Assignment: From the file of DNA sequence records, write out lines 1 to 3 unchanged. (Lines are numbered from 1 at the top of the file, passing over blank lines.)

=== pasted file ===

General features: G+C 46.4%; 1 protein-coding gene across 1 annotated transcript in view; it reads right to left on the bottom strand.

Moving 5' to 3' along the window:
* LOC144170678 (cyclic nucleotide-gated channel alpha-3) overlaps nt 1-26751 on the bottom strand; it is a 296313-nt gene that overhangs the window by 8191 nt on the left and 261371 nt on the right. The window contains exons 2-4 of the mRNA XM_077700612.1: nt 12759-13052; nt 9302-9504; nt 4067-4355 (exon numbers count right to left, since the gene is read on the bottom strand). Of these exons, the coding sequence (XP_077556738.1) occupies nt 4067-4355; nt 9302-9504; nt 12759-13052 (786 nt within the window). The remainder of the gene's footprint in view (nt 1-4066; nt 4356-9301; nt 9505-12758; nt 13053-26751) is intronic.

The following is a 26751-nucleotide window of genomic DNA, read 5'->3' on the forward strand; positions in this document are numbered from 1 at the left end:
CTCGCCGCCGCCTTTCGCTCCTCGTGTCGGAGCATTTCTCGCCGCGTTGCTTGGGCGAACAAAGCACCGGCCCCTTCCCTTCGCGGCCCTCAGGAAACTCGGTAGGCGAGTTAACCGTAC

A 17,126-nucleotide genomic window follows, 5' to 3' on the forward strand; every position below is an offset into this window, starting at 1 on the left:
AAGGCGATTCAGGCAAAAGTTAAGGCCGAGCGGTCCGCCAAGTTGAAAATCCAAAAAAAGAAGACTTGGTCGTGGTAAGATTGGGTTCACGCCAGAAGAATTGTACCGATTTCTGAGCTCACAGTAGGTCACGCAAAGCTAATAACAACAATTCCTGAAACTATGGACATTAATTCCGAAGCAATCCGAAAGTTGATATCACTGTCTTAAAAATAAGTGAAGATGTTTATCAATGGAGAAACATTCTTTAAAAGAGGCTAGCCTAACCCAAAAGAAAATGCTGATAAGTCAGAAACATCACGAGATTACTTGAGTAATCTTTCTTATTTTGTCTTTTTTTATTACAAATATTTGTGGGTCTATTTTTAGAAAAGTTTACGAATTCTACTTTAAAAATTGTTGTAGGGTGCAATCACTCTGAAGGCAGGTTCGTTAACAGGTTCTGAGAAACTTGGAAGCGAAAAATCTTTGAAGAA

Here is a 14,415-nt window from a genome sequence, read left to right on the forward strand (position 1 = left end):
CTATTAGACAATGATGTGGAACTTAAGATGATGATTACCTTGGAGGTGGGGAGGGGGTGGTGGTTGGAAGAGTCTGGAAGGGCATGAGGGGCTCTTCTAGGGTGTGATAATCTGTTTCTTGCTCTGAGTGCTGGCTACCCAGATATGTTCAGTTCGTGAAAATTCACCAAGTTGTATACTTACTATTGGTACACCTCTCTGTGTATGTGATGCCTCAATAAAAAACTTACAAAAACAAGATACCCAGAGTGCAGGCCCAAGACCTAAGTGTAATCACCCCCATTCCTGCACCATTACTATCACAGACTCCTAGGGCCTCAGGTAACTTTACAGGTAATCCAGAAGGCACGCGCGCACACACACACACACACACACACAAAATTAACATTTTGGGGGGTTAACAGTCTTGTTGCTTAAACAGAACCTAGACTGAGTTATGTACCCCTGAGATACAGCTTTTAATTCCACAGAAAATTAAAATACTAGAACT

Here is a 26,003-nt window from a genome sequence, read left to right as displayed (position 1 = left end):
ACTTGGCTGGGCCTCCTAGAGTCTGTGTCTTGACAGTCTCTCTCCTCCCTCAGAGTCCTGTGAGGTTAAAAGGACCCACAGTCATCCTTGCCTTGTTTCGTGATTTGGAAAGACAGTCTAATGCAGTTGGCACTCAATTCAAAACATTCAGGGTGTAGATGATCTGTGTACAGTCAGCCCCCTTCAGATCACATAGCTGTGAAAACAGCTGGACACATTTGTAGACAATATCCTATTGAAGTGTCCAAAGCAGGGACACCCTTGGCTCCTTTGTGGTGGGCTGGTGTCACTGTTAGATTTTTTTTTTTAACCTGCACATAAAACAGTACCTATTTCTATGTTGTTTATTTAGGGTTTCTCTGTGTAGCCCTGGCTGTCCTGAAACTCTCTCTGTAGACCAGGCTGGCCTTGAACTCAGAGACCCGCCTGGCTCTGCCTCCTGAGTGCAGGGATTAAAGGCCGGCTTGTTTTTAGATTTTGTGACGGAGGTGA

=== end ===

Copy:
General features: G+C 46.4%; 1 protein-coding gene across 1 annotated transcript in view; it reads right to left on the bottom strand.

Moving 5' to 3' along the window:
* LOC144170678 (cyclic nucleotide-gated channel alpha-3) overlaps nt 1-26751 on the bottom strand; it is a 296313-nt gene that overhangs the window by 8191 nt on the left and 261371 nt on the right. The window contains exons 2-4 of the mRNA XM_077700612.1: nt 12759-13052; nt 9302-9504; nt 4067-4355 (exon numbers count right to left, since the gene is read on the bottom strand). Of these exons, the coding sequence (XP_077556738.1) occupies nt 4067-4355; nt 9302-9504; nt 12759-13052 (786 nt within the window). The remainder of the gene's footprint in view (nt 1-4066; nt 4356-9301; nt 9505-12758; nt 13053-26751) is intronic.